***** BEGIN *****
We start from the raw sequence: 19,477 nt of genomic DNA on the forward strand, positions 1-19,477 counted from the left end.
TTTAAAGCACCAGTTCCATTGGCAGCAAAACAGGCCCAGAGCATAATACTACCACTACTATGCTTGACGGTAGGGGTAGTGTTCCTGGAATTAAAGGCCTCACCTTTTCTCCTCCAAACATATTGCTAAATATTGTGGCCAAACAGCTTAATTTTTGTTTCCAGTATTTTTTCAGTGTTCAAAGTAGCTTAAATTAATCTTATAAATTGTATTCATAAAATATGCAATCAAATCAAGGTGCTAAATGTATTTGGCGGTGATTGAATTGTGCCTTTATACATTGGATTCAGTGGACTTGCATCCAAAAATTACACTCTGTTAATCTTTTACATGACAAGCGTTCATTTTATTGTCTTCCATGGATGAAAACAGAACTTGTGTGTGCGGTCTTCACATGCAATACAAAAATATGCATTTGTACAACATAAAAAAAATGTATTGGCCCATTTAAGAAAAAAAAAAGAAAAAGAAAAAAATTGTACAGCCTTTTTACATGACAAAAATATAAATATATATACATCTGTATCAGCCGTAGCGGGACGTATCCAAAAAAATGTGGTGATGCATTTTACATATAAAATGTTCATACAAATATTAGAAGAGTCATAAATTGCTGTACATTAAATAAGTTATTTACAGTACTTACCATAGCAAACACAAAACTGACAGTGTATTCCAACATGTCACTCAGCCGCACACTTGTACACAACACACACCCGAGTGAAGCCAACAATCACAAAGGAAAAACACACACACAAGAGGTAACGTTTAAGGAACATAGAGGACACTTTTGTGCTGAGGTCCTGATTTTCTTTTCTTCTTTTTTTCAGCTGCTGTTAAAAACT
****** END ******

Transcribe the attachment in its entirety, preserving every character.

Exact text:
We start from the raw sequence: 19,477 nt of genomic DNA on the forward strand, positions 1-19,477 counted from the left end.
TTTAAAGCACCAGTTCCATTGGCAGCAAAACAGGCCCAGAGCATAATACTACCACTACTATGCTTGACGGTAGGGGTAGTGTTCCTGGAATTAAAGGCCTCACCTTTTCTCCTCCAAACATATTGCTAAATATTGTGGCCAAACAGCTTAATTTTTGTTTCCAGTATTTTTTCAGTGTTCAAAGTAGCTTAAATTAATCTTATAAATTGTATTCATAAAATATGCAATCAAATCAAGGTGCTAAATGTATTTGGCGGTGATTGAATTGTGCCTTTATACATTGGATTCAGTGGACTTGCATCCAAAAATTACACTCTGTTAATCTTTTACATGACAAGCGTTCATTTTATTGTCTTCCATGGATGAAAACAGAACTTGTGTGTGCGGTCTTCACATGCAATACAAAAATATGCATTTGTACAACATAAAAAAAATGTATTGGCCCATTTAAGAAAAAAAAAAGAAAAAGAAAAAAATTGTACAGCCTTTTTACATGACAAAAATATAAATATATATACATCTGTATCAGCCGTAGCGGGACGTATCCAAAAAAATGTGGTGATGCATTTTACATATAAAATGTTCATACAAATATTAGAAGAGTCATAAATTGCTGTACATTAAATAAGTTATTTACAGTACTTACCATAGCAAACACAAAACTGACAGTGTATTCCAACATGTCACTCAGCCGCACACTTGTACACAACACACACCCGAGTGAAGCCAACAATCACAAAGGAAAAACACACACACAAGAGGTAACGTTTAAGGAACATAGAGGACACTTTTGTGCTGAGGTCCTGATTTTCTTTTCTTCTTTTTTTCAGCTGCTGTTAAAAACT